At some point the snow cleared up and we had a great view. That was also due to the first settlers. When they arrived, the island was covered in trees. Within a few hundred years, ALL of the trees were cut down. Now, the island is eroding out into the sea. The government is trying to plant trees and eliminate some of the erosion, but they haven't planted any yet where we were. As a result, you have a pretty unobstructed view of whatever you're looking at. A lot of the scenery consisted of brush and of these uber-short horses. Don't say ponies, as people will get offended. They're just short horses.

When the bus stopped, we were looking at the edge of the North American tectonic plate. We walked off the edge of the continent. (*Ok, so it's not really the edge of the whole world, but it's still pretty cool.) In between the tectonic plates is a valley of hardened lava. From the valley, you can look up and see the edge of the continents. Very cool. Also, we saw an old government building, Alþingi. The government used to be here, but due to the activity of the earth, it got moved. We took the bus up onto the Eurasian continent and were on our way.

After the outdoor hike, we stopped briefly at a small coffee shop to get something hot to drink. I got hot chocolate and some sort of Icelandic cinnamon rolls. They were definitely not as sugary as the kind we get here, plus they had no icing. It's not what I'm used to, but good nonetheless.

The next stop was a waterfall (Gullfoss) and lunch. The lunch building had a nice view of the waterfall, but we wanted to get closer. The path to the waterfall wasn't very steep, but it was smooth and covered in a sheet of ice. We were using the hand rope to climb down, and it was a good thing. I slipped and fell. If I hadn't been holding the rope, I probably would have fallen over the edge. Eventually, I figured out that the trick was to not walk and pick up my feet, but to just skate down the ice. It was well worth the "hike." The waterfall was very neat. The water that it was spraying was landing on the grass nearby and growing into a field of little icy stalagmites. Of course, getting back up the hill was also a challenge.

For lunch, we again had a choice of cold cut and veggie sandwiches- pretty boring. I did get some sort of rhubarb dessert that was, like the rolls from the morning, very low on sugar.

The next stop on the Golden triangle was the geysers. In Icelandic, the word geysir means going fast, as in how the water comes out of the ground. There is a specific geyser called Geysir though. Geysir, the geyser that the general English word comes from, does not erupt on a regular basis any more. However, just a few feet away are other geysers that erupt every few minutes. Additionally, there are hot (as in boiling even though the temperature was low) springs, and other natural steam-making holes in the ground. I think that I decided that at least this part of Iceland is what New Zealand would be if it was frozen.

At the gift shop, everybody was trying on the Viking helmets. I definitely wanted one, but souvenirs in Iceland were expensive! We were looking at cheap (quality) lava earrings for a friend, and they were in the $40 range. Post cards were in the $1 range, and even fridge magnets were in the $10 range. While we got our bearings price-wise, we were definitely hoping that we would find some place less expensive to buy stuff.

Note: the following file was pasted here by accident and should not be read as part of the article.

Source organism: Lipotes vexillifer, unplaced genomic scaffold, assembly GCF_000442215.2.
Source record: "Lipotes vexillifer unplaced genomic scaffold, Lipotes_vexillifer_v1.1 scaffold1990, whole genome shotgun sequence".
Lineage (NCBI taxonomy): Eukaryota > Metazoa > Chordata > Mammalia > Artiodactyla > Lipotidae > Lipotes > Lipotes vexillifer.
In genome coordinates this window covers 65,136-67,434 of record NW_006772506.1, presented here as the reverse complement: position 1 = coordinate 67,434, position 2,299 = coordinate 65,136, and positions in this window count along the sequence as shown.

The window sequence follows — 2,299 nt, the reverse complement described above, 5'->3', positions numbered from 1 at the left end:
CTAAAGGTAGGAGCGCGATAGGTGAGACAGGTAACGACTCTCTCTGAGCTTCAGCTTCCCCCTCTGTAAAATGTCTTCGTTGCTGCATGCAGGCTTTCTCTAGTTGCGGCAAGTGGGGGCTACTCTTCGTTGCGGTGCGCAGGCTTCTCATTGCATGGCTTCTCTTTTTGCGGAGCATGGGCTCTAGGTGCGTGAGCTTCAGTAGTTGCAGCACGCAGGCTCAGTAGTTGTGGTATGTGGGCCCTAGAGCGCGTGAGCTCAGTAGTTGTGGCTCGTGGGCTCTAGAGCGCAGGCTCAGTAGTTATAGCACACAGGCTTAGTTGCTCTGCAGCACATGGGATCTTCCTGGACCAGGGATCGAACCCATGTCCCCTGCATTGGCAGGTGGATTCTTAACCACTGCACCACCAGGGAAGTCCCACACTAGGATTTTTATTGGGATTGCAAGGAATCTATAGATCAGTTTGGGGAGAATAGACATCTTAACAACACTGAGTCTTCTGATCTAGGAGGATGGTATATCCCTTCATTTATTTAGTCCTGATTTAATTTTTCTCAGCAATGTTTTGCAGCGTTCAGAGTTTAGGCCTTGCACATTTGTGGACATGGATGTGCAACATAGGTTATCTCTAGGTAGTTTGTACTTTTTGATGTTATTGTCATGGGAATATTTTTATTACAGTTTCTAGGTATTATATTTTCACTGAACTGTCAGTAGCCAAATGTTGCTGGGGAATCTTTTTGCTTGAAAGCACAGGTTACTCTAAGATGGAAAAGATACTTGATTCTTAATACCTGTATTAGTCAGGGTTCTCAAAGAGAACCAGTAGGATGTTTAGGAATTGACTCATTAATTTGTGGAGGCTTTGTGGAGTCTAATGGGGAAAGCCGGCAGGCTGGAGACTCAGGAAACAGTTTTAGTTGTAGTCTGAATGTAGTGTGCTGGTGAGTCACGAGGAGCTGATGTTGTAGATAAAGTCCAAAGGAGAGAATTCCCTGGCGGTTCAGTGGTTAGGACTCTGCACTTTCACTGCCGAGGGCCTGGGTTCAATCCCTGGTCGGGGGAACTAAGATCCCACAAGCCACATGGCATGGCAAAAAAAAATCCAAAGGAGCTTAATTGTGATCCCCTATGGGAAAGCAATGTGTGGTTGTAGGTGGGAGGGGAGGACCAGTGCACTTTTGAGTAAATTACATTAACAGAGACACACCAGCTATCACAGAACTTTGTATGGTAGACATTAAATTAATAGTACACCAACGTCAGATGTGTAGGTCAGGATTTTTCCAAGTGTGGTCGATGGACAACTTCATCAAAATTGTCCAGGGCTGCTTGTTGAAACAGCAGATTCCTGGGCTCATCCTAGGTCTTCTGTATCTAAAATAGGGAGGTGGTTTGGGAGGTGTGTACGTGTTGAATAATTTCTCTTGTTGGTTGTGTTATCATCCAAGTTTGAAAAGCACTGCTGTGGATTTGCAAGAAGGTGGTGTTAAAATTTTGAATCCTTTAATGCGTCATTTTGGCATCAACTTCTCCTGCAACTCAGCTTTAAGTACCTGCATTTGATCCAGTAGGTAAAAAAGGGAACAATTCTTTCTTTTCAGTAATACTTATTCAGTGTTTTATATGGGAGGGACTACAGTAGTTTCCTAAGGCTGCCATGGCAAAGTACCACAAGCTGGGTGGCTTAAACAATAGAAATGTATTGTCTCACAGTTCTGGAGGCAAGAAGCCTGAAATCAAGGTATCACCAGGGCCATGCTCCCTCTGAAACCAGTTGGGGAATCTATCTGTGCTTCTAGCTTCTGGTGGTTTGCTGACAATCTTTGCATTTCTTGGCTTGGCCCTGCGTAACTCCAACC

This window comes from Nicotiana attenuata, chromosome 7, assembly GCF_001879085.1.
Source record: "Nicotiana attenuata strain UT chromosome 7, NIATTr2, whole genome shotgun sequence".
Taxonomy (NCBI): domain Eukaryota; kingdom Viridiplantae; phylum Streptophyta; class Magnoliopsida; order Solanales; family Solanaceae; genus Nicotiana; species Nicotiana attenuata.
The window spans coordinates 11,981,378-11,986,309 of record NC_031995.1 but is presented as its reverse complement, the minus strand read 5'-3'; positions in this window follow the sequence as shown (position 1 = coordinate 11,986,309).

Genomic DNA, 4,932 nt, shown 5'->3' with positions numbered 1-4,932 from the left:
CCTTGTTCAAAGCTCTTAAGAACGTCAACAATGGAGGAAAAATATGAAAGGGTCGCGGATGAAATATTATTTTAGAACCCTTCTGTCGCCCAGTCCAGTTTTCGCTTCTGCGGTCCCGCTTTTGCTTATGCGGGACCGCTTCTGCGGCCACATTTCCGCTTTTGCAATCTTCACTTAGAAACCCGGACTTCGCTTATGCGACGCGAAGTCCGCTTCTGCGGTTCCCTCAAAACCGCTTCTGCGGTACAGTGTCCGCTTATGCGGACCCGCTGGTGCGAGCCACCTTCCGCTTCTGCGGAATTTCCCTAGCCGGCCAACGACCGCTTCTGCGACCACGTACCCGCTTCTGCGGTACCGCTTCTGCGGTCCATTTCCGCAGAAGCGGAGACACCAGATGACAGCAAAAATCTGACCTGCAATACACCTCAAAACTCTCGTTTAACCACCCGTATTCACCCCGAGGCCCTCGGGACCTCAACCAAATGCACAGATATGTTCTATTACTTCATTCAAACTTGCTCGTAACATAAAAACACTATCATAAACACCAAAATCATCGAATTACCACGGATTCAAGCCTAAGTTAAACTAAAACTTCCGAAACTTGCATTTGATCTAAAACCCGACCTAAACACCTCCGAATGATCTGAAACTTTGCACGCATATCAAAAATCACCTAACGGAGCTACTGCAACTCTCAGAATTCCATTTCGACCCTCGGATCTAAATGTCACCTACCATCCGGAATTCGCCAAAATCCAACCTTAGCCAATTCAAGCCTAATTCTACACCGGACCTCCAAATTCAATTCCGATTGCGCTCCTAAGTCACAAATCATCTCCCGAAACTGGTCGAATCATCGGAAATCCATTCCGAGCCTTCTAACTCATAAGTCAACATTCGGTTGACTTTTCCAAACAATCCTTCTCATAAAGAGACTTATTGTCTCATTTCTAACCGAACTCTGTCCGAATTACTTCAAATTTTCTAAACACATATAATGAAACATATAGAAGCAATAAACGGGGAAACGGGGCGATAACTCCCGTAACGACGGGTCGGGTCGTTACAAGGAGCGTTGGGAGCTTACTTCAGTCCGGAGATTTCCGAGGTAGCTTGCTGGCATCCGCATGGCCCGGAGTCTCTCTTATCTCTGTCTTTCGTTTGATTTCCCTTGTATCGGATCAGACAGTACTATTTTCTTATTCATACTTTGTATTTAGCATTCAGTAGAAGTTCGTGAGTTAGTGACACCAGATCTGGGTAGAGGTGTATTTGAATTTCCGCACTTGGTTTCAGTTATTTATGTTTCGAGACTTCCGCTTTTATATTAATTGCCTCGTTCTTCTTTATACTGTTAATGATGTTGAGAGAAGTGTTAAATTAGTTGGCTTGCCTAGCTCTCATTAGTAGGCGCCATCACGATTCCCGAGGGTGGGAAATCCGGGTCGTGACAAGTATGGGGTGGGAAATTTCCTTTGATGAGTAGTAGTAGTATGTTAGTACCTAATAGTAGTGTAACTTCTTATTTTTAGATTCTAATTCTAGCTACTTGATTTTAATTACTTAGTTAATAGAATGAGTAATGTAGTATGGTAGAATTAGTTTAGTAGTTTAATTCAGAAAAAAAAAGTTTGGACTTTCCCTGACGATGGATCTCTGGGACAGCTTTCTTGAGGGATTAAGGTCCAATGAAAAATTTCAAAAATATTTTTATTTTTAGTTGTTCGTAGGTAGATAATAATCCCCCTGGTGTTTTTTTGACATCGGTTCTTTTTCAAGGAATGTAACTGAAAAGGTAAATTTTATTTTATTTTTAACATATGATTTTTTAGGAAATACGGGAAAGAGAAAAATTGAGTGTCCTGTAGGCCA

After the "big waterfall" and the water spouting from the ground, we did a quick stop at the "little waterfall," which wasn't particularly little. After snapping some pictures we moved on.

On the way to our next stop, a church, we got a talk on religion. Originally, the settlers were pagan, but at one point a king wanted to convert everybody to Catholic. The whole country gave the decision to some wise man who basically came back and said that everybody had to outwardly act Catholic, but that anybody who wanted to still be pagan could do so in the privacy of their own homes. So, overnight, an entire nation converted religions peacefully. Since then, most people have become Lutheran, although the guide said that there are still thousands of pagans, 400 Muslims, and 50 Jews in the country. He also added that people were leaving the Catholic church in droves due to some abuse scandals.

The church that we stopped at was the seat of the southern Icelandic see, whatever that means. I think some important bishop works out of the church. The church itself had an ancient book and some underground tourist attraction, but everybody was distracted. A choir from another tour bus had decided to practice in the church, so we walked in to the sounds of Kumbaya. At some point, they got up and performed some Phil Collins song as well. It was quite entertaining, and really demonstrated how good the acoustics in the chapel were.

Between there and the next stop, we got a lecture on the Icelandic language. Apparently, it has not changed much in the past hundreds of years, so Icelandic people can easily read old books, unlike how many modern English speakers struggle with Shakespeare. The secret is that they try not to borrow words from other languages. The guide used the word "computer" as an example. The Icelandic word for computer technically means "psychic calculator," which I found a tad hilarious.